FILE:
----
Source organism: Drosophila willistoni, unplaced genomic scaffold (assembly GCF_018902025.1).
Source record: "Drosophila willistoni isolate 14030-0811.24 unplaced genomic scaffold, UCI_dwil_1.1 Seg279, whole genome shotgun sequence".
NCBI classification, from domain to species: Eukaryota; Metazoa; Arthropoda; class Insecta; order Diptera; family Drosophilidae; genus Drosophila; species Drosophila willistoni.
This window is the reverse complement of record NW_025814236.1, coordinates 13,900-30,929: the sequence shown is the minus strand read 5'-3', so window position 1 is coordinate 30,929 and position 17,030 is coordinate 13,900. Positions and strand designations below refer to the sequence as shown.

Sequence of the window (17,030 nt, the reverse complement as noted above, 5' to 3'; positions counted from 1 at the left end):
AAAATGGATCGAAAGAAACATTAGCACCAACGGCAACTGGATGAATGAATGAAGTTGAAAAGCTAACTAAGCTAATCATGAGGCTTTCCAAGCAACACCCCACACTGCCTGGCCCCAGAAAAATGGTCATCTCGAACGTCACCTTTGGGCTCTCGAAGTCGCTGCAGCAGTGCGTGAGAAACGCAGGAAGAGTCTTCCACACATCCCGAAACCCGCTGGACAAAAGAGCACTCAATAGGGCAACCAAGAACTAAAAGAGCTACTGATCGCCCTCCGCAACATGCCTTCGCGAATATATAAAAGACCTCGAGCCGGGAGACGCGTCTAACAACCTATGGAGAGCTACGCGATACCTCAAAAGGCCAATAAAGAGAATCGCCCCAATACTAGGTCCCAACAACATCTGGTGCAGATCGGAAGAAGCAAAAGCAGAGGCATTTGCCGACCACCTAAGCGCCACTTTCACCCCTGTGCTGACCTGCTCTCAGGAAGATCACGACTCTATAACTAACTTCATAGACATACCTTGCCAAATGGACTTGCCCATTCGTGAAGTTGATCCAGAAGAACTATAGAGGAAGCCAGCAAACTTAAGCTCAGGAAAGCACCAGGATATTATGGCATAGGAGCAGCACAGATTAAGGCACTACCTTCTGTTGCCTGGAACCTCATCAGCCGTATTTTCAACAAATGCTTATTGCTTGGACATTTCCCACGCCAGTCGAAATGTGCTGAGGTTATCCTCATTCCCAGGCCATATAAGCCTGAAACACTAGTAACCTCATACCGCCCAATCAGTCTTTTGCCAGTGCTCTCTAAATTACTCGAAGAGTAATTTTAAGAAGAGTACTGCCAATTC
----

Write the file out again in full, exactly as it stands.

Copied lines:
Source organism: Drosophila willistoni, unplaced genomic scaffold (assembly GCF_018902025.1).
Source record: "Drosophila willistoni isolate 14030-0811.24 unplaced genomic scaffold, UCI_dwil_1.1 Seg279, whole genome shotgun sequence".
NCBI classification, from domain to species: Eukaryota; Metazoa; Arthropoda; class Insecta; order Diptera; family Drosophilidae; genus Drosophila; species Drosophila willistoni.
This window is the reverse complement of record NW_025814236.1, coordinates 13,900-30,929: the sequence shown is the minus strand read 5'-3', so window position 1 is coordinate 30,929 and position 17,030 is coordinate 13,900. Positions and strand designations below refer to the sequence as shown.

Sequence of the window (17,030 nt, the reverse complement as noted above, 5' to 3'; positions counted from 1 at the left end):
AAAATGGATCGAAAGAAACATTAGCACCAACGGCAACTGGATGAATGAATGAAGTTGAAAAGCTAACTAAGCTAATCATGAGGCTTTCCAAGCAACACCCCACACTGCCTGGCCCCAGAAAAATGGTCATCTCGAACGTCACCTTTGGGCTCTCGAAGTCGCTGCAGCAGTGCGTGAGAAACGCAGGAAGAGTCTTCCACACATCCCGAAACCCGCTGGACAAAAGAGCACTCAATAGGGCAACCAAGAACTAAAAGAGCTACTGATCGCCCTCCGCAACATGCCTTCGCGAATATATAAAAGACCTCGAGCCGGGAGACGCGTCTAACAACCTATGGAGAGCTACGCGATACCTCAAAAGGCCAATAAAGAGAATCGCCCCAATACTAGGTCCCAACAACATCTGGTGCAGATCGGAAGAAGCAAAAGCAGAGGCATTTGCCGACCACCTAAGCGCCACTTTCACCCCTGTGCTGACCTGCTCTCAGGAAGATCACGACTCTATAACTAACTTCATAGACATACCTTGCCAAATGGACTTGCCCATTCGTGAAGTTGATCCAGAAGAACTATAGAGGAAGCCAGCAAACTTAAGCTCAGGAAAGCACCAGGATATTATGGCATAGGAGCAGCACAGATTAAGGCACTACCTTCTGTTGCCTGGAACCTCATCAGCCGTATTTTCAACAAATGCTTATTGCTTGGACATTTCCCACGCCAGTCGAAATGTGCTGAGGTTATCCTCATTCCCAGGCCATATAAGCCTGAAACACTAGTAACCTCATACCGCCCAATCAGTCTTTTGCCAGTGCTCTCTAAATTACTCGAAGAGTAATTTTAAGAAGAGTACTGCCAATTC